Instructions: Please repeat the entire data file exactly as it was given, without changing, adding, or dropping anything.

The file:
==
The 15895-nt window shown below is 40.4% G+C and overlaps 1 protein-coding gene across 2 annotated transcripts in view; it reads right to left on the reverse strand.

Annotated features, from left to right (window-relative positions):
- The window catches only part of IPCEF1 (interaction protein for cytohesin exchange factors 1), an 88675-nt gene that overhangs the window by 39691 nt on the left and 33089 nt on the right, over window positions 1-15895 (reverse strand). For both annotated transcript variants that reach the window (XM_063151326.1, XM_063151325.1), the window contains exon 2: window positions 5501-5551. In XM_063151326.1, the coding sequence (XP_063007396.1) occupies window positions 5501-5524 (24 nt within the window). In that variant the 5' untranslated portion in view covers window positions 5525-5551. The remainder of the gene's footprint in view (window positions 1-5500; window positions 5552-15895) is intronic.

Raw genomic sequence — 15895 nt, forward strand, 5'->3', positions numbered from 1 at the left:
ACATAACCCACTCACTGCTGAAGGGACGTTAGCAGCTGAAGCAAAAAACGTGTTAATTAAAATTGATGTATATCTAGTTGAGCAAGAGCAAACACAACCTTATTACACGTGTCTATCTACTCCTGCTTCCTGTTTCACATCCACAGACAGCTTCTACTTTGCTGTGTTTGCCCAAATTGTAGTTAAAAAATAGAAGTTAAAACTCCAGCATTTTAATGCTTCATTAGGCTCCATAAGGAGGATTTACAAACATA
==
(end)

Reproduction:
The 15895-nt window shown below is 40.4% G+C and overlaps 1 protein-coding gene across 2 annotated transcripts in view; it reads right to left on the reverse strand.

Annotated features, from left to right (window-relative positions):
- The window catches only part of IPCEF1 (interaction protein for cytohesin exchange factors 1), an 88675-nt gene that overhangs the window by 39691 nt on the left and 33089 nt on the right, over window positions 1-15895 (reverse strand). For both annotated transcript variants that reach the window (XM_063151326.1, XM_063151325.1), the window contains exon 2: window positions 5501-5551. In XM_063151326.1, the coding sequence (XP_063007396.1) occupies window positions 5501-5524 (24 nt within the window). In that variant the 5' untranslated portion in view covers window positions 5525-5551. The remainder of the gene's footprint in view (window positions 1-5500; window positions 5552-15895) is intronic.

Raw genomic sequence — 15895 nt, forward strand, 5'->3', positions numbered from 1 at the left:
ACATAACCCACTCACTGCTGAAGGGACGTTAGCAGCTGAAGCAAAAAACGTGTTAATTAAAATTGATGTATATCTAGTTGAGCAAGAGCAAACACAACCTTATTACACGTGTCTATCTACTCCTGCTTCCTGTTTCACATCCACAGACAGCTTCTACTTTGCTGTGTTTGCCCAAATTGTAGTTAAAAAATAGAAGTTAAAACTCCAGCATTTTAATGCTTCATTAGGCTCCATAAGGAGGATTTACAAACATA